Asian Development Bank Downplays Risks of Large Hydropower

Asian Development Bank Downplays Risks of Large Hydropower

Today, celebrating the Day of Action for Rivers, dozens of civil society groups published their critique of the Draft Guidance Note on Large Hydropower which was disclosed by the Asian Development Bank (ADB) for a short “consultation period”. The ADB may establish a dangerous precedent issuing Guidance, that instructs its staff and consultants to “look the other way”, when it comes to immense environmental and social impacts from large hydropower. Eventually, this will result in wasting money on projects damming sensitive free-flowing rivers, which will be stalled due to fierce resistance by local communities.

As it stands, the Guidance Note fails to indicate any shift towards incorporating a precautionary approach that would prioritize avoidance of harm, and necessity to consider alternative options that do not destroy the region’s critical rivershed ecosystems and the livelihoods of the millions of people across the region who depend upon them. It also fails to base provisions on more stringent guidelines developed by peer MDBs – with which the ADB enters into co-financing agreements – such as the European Investment Bank.

Furthermore, the Guidance Note claims that the build-out of large dams would enable borrowing member countries to progress on the pathway towards Paris-alignment and away from fossil fuel dependency. Yet, most especially in light of the overwhelming financial, climate, energy and food crises with which populations across the region are confronted, as well as illegitimate debts burdening the governments of borrowing members of the ADB, these assertions significantly lack consideration of several practical realities, including that:

  • significant greenhouse gas emission releases are known to occur within the first 20 years of dam operations (i.e. this large ‘pulse’ in emissions therefore occurs within the very same window of time we have to rapidly shift towards decarbonizing energy systems to avoid catastrophic global heating),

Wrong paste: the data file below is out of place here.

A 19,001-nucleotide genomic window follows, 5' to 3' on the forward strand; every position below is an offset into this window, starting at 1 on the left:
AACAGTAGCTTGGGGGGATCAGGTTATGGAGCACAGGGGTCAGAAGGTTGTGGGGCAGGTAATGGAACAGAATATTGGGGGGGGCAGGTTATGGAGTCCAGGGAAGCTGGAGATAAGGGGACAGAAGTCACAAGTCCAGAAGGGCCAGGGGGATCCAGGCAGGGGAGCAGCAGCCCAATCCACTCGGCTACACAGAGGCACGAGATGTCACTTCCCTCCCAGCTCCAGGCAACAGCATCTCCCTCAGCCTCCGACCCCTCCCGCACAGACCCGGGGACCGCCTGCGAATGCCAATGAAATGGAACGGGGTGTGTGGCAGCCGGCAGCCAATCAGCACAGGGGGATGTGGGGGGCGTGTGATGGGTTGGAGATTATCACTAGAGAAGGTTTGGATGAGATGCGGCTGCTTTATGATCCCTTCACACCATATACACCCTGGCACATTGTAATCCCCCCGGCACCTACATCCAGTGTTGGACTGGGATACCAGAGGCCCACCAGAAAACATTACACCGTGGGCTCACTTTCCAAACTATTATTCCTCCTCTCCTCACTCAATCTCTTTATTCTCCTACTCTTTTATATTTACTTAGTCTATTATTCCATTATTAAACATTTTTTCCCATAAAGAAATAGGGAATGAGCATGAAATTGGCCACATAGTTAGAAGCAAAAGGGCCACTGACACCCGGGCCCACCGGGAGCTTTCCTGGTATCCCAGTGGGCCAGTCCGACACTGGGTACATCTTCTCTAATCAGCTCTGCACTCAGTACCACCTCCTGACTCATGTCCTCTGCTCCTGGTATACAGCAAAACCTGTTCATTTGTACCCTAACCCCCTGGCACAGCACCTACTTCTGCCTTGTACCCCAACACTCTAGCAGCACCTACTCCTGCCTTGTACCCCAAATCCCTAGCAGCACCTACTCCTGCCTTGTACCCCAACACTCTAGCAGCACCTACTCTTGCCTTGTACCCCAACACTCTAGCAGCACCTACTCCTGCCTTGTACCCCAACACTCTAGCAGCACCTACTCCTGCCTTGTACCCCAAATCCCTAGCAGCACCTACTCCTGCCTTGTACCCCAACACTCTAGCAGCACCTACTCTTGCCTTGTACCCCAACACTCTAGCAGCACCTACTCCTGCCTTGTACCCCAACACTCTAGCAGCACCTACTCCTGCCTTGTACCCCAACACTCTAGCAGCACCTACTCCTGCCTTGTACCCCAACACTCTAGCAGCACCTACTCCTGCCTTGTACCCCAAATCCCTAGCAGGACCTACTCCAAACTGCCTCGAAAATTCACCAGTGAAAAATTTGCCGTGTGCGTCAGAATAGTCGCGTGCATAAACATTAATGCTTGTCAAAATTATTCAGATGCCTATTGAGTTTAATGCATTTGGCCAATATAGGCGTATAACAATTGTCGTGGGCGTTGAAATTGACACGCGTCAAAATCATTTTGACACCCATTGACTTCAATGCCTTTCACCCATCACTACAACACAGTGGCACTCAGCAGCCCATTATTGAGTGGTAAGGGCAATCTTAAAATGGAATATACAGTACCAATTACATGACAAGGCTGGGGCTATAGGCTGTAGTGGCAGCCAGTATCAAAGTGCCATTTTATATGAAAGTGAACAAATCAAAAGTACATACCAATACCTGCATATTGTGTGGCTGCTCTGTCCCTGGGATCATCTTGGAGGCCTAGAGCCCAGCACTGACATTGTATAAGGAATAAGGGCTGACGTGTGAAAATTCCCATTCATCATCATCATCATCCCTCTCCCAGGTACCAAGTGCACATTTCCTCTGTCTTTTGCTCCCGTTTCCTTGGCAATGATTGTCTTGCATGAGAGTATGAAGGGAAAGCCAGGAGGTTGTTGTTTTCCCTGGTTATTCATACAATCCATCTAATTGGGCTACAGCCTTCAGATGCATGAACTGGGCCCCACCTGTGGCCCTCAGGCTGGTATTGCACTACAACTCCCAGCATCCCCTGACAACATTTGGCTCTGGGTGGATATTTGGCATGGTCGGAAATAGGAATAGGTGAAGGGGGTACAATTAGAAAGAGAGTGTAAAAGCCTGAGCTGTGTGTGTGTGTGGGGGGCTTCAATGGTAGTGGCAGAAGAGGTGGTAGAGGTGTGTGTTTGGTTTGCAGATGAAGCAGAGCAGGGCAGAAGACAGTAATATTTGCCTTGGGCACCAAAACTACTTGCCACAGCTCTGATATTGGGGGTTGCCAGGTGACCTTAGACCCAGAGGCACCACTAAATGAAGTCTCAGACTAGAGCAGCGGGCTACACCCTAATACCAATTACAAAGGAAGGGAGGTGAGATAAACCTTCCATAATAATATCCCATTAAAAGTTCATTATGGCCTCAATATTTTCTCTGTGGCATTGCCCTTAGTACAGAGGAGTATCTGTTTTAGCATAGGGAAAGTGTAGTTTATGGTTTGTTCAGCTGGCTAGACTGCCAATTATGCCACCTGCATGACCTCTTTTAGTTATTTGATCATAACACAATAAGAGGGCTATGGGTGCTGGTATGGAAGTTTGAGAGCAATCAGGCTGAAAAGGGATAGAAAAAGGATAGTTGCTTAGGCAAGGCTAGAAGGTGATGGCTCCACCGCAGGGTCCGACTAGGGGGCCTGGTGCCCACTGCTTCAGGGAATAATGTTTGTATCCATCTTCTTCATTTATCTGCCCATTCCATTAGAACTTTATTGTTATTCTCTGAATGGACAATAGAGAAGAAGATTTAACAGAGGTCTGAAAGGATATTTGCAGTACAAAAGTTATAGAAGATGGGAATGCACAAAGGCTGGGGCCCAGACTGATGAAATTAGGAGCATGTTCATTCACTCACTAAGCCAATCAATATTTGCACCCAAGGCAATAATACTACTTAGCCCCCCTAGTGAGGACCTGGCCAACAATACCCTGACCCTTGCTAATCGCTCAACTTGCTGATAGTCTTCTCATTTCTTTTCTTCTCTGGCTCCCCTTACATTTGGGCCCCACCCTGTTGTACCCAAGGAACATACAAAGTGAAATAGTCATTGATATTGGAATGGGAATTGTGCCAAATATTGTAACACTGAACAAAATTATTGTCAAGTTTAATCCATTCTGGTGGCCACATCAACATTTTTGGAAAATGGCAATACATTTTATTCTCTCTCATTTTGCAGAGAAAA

• the construction of dams remains inherently dependent on fossil fuels,
  • the damming and consequential dewatering of vast stretches of rivers leads to irreversible losses to freshwater biodiversity,
  • the land and watersheds that provide sustenance for riparian communities are consequently inundated; depriving people of the very basis of their resilience in times of crisis, and
  • the development of dams and associated facilities has been consistently linked to repression and other human rights violations committed against local communities, most especially when they raise questions, grievances or withhold consent (See for example, a recent report published by the Business and Human Rights Resource Center, “Drying up: Tracking the environmental and human rights harms caused by hydropower in the Caucasus and Central Asia” .

To align with the objectives of the Convention on Biological Diversity the Bank should provide clear criteria for when and where the ADB will not engage in providing any technical or other consultative services for proposed projects and will refrain from considering being involved in any capacity (including greenfield hydropower projects and expanded or associated facilities).

CSOs urge the ADB to identify areas excluded from the development of hydropower projects and associated facilities, including but not limited to (i) free-flowing rivers, (ii) spawning grounds of endemic, vulnerable and/or endangered species, (iii) critical or at-risk habitats, (iv) intact primary forests and vulnerable secondary forest areas, (v) Indigenous and Community Conserved Areas, (vi) Indigenous Peoples’ Territories where free, prior and informed consent has not been obtained, (vii) Key Biodiversity Areas, areas where the Inventory of Important Bird Areas applies, and areas recognized by international conventions and agreements, including but not limited to Emerald sites, the Bonn Convention, Ramsar Convention, World Heritage Convention and Convention on Biological Diversity, as well as (viii) closed security/militarized zones or disputed territories within borrowing member states (e.g. West Papua). For a comprehensive set of exclusion zones that civil society groups have consistently called upon the ADB to respect, please refer to the Banks and Biodiversity No Go Zone Policy.

Please, read the full CSO critique on the web-site of the NGO Forum on ADB : Re: ADB’s Draft Guidance Note on Large Hydropower – Collective Civil Society Response